Reza lives in San Francisco and says he was particularly affected by the story of Eddie Jamoldroy Justice, a 30-year-old victim of the shooting who texted his mother during the attack, urging her to call the police and telling her "He's coming. I'm gonna die." Reza's sadness quickly turned to anger after James Wesley Howell was arrested in Santa Monica on Sunday after threatening to attack the Los Angeles Pride festival, which went ahead that day.

"I left my country because I had all this fear. I had to hide, to not be myself. I came to the U.S. to be free," he says. "I never had a fear that someone would attack me.

"This is kind of like going back to Iran."

There is no reliable data on the number of LGBT refugees or asylum seekers in the U.S. A State Department spokesperson tells Newsweek this is partly because "data collection pertaining to sexual orientation requires self-identification on the part of the refugee." Asylum seekers who identify as LGBT can also fall into the category of "particular social group," which can include people who have been persecuted for reasons other than their sexual orientation. However, this fiscal year the U.S. has resettled more than 2,000 refugees from Iran, the home country of Ali and Reza, and one of the largest totals of any nationality, according to data from the Refugee Processing Center.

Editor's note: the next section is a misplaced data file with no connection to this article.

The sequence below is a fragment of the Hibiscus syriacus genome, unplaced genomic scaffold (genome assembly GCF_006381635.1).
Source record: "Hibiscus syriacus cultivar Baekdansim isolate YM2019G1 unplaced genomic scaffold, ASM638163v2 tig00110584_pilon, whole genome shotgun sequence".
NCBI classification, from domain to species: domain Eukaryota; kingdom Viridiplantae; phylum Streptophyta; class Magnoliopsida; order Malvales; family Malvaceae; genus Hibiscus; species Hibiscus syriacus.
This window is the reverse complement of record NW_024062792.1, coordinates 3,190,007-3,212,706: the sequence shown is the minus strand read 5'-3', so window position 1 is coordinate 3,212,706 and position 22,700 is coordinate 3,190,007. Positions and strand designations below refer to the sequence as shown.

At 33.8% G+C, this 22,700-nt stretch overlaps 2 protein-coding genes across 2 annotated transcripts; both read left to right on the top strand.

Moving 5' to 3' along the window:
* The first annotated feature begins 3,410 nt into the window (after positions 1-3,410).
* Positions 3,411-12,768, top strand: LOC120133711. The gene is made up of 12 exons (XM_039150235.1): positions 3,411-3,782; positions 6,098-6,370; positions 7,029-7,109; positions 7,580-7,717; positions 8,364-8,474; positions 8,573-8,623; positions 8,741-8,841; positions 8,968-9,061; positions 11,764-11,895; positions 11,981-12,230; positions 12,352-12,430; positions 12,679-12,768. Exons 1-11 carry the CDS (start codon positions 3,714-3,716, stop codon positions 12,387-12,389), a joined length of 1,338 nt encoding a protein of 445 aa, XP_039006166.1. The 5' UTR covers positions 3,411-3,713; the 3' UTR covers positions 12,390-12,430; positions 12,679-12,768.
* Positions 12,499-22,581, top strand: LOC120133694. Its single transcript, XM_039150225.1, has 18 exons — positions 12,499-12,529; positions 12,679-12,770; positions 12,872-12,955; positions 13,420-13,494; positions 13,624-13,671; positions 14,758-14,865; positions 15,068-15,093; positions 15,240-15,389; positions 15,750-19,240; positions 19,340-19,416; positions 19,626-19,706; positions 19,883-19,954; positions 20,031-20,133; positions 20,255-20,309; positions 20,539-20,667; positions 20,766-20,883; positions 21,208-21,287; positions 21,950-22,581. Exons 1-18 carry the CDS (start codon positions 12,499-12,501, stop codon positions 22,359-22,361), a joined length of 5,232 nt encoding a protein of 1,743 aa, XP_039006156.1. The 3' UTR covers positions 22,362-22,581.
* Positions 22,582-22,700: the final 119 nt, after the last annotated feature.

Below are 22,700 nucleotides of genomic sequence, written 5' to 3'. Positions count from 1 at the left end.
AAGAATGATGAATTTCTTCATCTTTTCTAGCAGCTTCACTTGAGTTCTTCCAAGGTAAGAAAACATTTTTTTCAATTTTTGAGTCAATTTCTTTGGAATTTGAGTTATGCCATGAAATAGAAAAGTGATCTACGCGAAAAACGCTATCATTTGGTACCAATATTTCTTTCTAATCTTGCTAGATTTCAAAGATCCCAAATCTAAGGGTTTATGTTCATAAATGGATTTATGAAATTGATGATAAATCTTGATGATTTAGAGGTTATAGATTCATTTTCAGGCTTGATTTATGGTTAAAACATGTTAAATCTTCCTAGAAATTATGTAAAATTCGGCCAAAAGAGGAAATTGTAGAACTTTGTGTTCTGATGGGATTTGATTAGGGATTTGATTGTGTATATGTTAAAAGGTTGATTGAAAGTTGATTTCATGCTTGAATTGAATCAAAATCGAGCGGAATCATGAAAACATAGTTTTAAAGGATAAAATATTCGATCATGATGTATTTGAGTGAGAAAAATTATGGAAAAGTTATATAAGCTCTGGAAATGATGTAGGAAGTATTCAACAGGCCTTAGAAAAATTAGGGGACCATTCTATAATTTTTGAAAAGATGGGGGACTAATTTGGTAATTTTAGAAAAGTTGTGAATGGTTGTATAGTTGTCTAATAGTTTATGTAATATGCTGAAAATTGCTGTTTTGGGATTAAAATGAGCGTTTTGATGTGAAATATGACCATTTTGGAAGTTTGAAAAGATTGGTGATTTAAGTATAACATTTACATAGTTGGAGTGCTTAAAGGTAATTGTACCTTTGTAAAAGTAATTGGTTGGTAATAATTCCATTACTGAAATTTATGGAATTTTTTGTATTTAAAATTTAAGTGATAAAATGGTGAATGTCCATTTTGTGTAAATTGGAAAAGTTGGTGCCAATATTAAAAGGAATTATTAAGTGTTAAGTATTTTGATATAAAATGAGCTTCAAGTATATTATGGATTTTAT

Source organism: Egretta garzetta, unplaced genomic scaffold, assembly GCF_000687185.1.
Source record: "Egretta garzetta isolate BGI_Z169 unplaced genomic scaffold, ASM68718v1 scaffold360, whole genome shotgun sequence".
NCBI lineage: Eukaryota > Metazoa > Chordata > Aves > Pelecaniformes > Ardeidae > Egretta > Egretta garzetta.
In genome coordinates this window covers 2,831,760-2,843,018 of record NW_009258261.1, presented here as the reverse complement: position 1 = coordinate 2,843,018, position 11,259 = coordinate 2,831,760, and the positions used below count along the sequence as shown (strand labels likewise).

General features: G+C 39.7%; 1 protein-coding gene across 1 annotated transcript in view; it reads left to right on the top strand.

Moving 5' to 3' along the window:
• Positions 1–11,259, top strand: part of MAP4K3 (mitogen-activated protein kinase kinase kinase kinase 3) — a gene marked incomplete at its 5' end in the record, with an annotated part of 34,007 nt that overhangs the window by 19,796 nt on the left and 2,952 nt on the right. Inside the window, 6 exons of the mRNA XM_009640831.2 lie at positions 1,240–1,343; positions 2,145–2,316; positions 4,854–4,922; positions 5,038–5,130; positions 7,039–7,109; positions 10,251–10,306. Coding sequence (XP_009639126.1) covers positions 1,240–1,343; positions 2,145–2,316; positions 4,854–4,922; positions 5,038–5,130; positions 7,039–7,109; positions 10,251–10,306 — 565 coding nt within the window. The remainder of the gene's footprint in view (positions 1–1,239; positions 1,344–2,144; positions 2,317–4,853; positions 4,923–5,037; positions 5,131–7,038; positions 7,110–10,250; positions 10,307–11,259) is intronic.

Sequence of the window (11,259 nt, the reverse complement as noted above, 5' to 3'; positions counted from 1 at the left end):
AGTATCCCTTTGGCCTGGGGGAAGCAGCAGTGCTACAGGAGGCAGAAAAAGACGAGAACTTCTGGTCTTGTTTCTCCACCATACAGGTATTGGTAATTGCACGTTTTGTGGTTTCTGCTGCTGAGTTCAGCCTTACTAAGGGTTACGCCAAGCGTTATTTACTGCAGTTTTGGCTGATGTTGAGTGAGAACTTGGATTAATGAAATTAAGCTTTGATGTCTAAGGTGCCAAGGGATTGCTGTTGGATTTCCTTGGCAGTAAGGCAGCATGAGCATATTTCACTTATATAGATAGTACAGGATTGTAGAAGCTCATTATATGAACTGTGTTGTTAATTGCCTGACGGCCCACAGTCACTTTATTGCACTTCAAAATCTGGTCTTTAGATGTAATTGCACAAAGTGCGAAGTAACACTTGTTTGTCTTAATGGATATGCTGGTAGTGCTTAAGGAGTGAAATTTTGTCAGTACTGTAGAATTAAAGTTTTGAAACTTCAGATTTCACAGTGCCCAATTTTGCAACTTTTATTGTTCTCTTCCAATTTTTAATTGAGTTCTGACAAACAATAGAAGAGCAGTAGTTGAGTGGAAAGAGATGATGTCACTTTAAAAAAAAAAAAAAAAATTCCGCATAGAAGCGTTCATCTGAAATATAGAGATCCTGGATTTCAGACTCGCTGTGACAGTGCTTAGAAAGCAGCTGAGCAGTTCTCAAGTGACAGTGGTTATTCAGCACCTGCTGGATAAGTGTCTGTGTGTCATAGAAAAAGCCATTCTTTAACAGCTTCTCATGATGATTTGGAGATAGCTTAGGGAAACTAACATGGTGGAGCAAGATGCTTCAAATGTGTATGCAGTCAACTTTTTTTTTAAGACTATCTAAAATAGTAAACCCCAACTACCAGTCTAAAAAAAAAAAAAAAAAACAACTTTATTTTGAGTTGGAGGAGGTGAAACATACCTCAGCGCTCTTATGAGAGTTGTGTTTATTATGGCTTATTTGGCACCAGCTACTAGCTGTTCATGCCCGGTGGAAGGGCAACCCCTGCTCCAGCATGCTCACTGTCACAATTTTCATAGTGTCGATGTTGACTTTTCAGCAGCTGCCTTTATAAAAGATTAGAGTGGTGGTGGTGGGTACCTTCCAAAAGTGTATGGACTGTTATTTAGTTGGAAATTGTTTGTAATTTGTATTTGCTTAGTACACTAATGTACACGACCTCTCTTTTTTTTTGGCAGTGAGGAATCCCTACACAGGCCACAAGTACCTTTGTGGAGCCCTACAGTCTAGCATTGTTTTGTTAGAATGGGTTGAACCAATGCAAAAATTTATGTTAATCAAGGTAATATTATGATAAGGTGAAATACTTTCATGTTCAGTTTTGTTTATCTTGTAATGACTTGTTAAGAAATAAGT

After escaping the pressure of being gay in Iran, where he would "have to constantly watch what you say, the way you move, the way you talk... lie constantly to keep your cover," Ali says a "holistic view" is needed to address homophobia in the U.S., which includes better cultural orientation for immigrants.

"We have a homophobic society and then we have homophobic immigrants who come into this society. Even if [Mateen] lived in a not very homophobic environment, I'm sure he would inherit a lot of homophobia from his parents and his culture," says Ali. "Immigrants coming to a new country, they don't alienate themselves from their cultural ties, their familial ties."

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Ishalaa Ortega, a transgender woman from Mexico who claimed asylum in the U.S., is pictured in New York City. Ishalaa Ortega